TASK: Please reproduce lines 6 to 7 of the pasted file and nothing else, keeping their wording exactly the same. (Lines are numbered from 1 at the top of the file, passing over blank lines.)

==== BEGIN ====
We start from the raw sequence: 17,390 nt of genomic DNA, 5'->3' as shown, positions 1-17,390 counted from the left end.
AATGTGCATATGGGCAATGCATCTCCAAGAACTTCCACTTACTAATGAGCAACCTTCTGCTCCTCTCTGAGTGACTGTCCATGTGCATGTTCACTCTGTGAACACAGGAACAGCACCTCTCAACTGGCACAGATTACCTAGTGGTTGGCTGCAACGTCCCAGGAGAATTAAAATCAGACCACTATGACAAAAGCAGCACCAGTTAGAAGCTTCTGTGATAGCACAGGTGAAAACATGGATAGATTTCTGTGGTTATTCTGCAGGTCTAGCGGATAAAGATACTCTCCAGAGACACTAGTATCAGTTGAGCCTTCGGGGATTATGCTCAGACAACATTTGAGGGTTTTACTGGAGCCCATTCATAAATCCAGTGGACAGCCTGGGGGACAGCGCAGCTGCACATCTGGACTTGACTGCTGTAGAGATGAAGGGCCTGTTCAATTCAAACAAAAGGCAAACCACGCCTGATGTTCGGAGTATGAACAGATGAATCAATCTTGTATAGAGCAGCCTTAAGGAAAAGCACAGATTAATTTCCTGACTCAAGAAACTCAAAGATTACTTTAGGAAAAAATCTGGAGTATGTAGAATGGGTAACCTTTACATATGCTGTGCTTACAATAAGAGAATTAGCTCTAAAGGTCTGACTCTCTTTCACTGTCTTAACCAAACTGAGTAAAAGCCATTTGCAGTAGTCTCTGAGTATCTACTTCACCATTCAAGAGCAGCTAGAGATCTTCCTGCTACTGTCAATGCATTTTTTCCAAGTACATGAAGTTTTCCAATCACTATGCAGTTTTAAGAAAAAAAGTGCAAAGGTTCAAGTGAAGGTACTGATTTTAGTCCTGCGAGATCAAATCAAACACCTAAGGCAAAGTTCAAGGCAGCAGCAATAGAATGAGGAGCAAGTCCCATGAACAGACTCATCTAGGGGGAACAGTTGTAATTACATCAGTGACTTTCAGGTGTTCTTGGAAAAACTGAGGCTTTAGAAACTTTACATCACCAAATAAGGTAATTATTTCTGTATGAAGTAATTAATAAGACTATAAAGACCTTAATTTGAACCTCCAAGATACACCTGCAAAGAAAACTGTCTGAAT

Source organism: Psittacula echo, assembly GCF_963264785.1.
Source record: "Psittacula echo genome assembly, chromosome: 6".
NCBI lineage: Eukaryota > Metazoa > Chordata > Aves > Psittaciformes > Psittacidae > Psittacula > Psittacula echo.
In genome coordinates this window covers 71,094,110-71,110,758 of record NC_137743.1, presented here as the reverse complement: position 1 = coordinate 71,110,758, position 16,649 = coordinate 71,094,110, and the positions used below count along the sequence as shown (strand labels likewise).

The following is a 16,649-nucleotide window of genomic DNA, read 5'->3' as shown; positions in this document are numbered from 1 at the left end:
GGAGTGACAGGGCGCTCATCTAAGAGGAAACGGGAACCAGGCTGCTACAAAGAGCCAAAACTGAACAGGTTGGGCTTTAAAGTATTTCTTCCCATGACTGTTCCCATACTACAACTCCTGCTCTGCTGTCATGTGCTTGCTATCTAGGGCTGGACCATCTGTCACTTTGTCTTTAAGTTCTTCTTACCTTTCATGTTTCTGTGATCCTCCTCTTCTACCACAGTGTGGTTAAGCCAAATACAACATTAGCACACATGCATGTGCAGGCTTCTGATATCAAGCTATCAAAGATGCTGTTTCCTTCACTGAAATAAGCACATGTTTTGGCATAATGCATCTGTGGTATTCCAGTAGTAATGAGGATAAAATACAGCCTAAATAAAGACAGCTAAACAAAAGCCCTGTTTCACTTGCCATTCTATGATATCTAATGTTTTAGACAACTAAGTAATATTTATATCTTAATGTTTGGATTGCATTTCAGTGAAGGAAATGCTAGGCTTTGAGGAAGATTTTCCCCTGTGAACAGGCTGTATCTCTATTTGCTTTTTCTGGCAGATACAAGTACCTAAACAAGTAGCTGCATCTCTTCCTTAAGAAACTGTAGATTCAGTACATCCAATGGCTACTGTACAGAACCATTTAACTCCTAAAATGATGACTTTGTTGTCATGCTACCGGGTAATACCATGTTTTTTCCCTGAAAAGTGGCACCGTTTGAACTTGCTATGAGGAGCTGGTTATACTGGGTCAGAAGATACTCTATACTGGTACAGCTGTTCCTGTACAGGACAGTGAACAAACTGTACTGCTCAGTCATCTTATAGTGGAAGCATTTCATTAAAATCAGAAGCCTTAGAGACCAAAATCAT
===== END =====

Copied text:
In genome coordinates this window covers 71,094,110-71,110,758 of record NC_137743.1, presented here as the reverse complement: position 1 = coordinate 71,110,758, position 16,649 = coordinate 71,094,110, and the positions used below count along the sequence as shown (strand labels likewise).

The following is a 16,649-nucleotide window of genomic DNA, read 5'->3' as shown; positions in this document are numbered from 1 at the left end: